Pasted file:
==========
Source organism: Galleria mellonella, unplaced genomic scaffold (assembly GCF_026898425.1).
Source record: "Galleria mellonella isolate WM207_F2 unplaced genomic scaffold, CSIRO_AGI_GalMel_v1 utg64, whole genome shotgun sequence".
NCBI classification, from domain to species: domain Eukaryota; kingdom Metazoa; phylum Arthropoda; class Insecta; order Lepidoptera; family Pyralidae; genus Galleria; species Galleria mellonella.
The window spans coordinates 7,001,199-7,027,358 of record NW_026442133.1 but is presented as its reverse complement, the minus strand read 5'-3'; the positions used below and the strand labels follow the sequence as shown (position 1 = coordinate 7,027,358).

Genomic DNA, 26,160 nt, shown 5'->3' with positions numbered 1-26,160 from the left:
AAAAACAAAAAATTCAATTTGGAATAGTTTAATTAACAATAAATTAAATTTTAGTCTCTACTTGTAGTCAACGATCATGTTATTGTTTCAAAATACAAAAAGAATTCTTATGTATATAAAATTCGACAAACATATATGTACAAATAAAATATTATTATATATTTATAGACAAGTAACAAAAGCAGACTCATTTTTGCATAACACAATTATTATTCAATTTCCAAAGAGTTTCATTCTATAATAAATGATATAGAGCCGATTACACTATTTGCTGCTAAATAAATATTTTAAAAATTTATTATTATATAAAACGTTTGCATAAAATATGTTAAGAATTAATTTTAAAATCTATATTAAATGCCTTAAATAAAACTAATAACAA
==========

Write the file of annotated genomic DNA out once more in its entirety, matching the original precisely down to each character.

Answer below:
Source organism: Galleria mellonella, unplaced genomic scaffold (assembly GCF_026898425.1).
Source record: "Galleria mellonella isolate WM207_F2 unplaced genomic scaffold, CSIRO_AGI_GalMel_v1 utg64, whole genome shotgun sequence".
NCBI classification, from domain to species: domain Eukaryota; kingdom Metazoa; phylum Arthropoda; class Insecta; order Lepidoptera; family Pyralidae; genus Galleria; species Galleria mellonella.
The window spans coordinates 7,001,199-7,027,358 of record NW_026442133.1 but is presented as its reverse complement, the minus strand read 5'-3'; the positions used below and the strand labels follow the sequence as shown (position 1 = coordinate 7,027,358).

Genomic DNA, 26,160 nt, shown 5'->3' with positions numbered 1-26,160 from the left:
AAAAACAAAAAATTCAATTTGGAATAGTTTAATTAACAATAAATTAAATTTTAGTCTCTACTTGTAGTCAACGATCATGTTATTGTTTCAAAATACAAAAAGAATTCTTATGTATATAAAATTCGACAAACATATATGTACAAATAAAATATTATTATATATTTATAGACAAGTAACAAAAGCAGACTCATTTTTGCATAACACAATTATTATTCAATTTCCAAAGAGTTTCATTCTATAATAAATGATATAGAGCCGATTACACTATTTGCTGCTAAATAAATATTTTAAAAATTTATTATTATATAAAACGTTTGCATAAAATATGTTAAGAATTAATTTTAAAATCTATATTAAATGCCTTAAATAAAACTAATAACAA